The same can be said with the first great Gentile Church at Antioch: “And it came to pass, that a whole year they assembled themselves with the church, and taught much people. And the disciples were called Christians first in Antioch” (Act 11:26). Here we see two men, Barnabas and Saul, gathering with this church and the main activity of their gatherings was teaching. Please note that they were not apostles. Barnabas was gifted as a prophet and Saul as a teacher (4:36; I Tim.2:7; II Tim.1:11). By chapter 13:1 we have a unique insight to the local eldership of a local church when their names, number and gifting are mentioned. Again after their first missionary trip as apostles we are told: “Paul also and Barnabas continued in Antioch, teaching and preaching the word of the Lord, with many others also” (Act 15:35). It is very evident that preaching and teaching was a normal and regular part in the gathering of this church over the period of its first several years. Note that it says “many others” taught and preached “also.” Not all the church but some. This was the normal practice of the local gifted leaders in Antioch not the activity of all the members or the special temporary activity of apostles.

In Acts 18:11, we are informed concerning Paul’s ministry at Corinth: “And he continued there a year and six months, teaching the Word of God among them.” Again this was not sporadic. These Greek believers would consider regular teaching in the gathering of the assembly as normative.

When Paul came to Ephesus we read of his ministry: “…disputing daily in the school of one Tyrannus. And this continued by the space of two years; so that all they which dwelt in Asia heard the word of the Lord Jesus, both Jews and Greeks” (19:9-10). Again we read further about his time at Ephesus: “I…taught you publickly, and from house to house, Testifying both to the Jews, and also to the Greeks, repentance toward God, and faith toward our Lord Jesus Christ…by the space of three years” (20:20-21). Here we see Paul teaching publically and privately on a daily basis for at least two years. Once again teaching is seen as the primary activity and reason for gathering the church. This was not sporadic or occasional at all.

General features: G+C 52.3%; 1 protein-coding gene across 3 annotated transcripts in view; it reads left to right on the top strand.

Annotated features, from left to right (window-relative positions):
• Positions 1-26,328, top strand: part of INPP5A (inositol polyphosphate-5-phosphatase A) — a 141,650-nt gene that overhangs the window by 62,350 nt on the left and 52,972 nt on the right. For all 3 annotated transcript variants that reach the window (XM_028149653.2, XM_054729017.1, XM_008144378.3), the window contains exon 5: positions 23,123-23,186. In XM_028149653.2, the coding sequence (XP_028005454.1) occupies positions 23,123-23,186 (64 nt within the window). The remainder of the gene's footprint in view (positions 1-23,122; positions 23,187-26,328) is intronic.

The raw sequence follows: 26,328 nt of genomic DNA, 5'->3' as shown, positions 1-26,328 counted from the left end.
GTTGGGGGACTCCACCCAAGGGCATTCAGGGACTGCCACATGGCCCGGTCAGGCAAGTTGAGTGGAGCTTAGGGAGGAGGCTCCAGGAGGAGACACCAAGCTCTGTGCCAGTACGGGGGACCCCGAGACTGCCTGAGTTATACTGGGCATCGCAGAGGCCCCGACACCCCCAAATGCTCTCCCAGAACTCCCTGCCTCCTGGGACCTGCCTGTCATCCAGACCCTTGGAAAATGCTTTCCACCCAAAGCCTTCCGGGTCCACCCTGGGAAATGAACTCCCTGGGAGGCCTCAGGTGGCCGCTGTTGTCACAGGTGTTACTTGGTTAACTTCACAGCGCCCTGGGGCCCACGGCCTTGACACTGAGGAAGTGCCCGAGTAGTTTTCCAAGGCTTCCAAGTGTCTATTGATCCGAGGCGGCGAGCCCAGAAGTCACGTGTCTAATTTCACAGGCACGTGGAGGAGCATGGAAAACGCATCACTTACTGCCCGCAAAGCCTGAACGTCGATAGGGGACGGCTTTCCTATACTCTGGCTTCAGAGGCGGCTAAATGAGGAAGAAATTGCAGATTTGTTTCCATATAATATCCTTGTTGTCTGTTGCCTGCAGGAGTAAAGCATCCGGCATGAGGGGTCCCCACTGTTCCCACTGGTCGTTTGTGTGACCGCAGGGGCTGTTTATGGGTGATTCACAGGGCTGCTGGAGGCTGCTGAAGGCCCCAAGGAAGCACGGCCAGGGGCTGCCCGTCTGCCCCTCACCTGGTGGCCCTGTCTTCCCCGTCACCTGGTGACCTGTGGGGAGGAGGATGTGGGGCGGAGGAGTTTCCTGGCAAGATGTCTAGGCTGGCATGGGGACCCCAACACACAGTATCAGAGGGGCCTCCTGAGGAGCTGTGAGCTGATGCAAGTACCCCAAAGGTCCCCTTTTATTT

“There is no indication that Old Testament prophets or priests gave regular speeches to God’s people. Instead, the nature of Old Testament preaching was sporadic, fluid, and open for audience participation. Preaching in the ancient synagogue followed a similar pattern.” (Pg.87). In other words it was sporadic, not regular. Yet in the footnote just below this statement they quote: “The only difference in synagogue preaching is that a message delivered on a biblical text was a regular occurrence” (Pg.87). Do they realise that they have just contradicted themselves here?

“For Moses of old time hath in every city them that preach him, being read in the synagogues every sabbath day.” (Act 15:21; 13:27). From this scripture we see that it was the regular custom in the synagogue not only to read the scriptures but to preach them, which was to herald and proclaim them aloud. Again we could expand much on this theme from the Old Testament but we are working hard to keep these articles brief, to the point and simple.

“…the contemporary evangelical preaching tradition finds its most recent roots in the Puritan movement…the Puritans centered all their church services around systematic teaching of the Bible…the Puritans centered all of their church services around highly structured, methodigal, logical verse-by-verse exposition of scripture…ironically, ‘the Book’ knows nothing of this type of sermon” (Pg.95-96).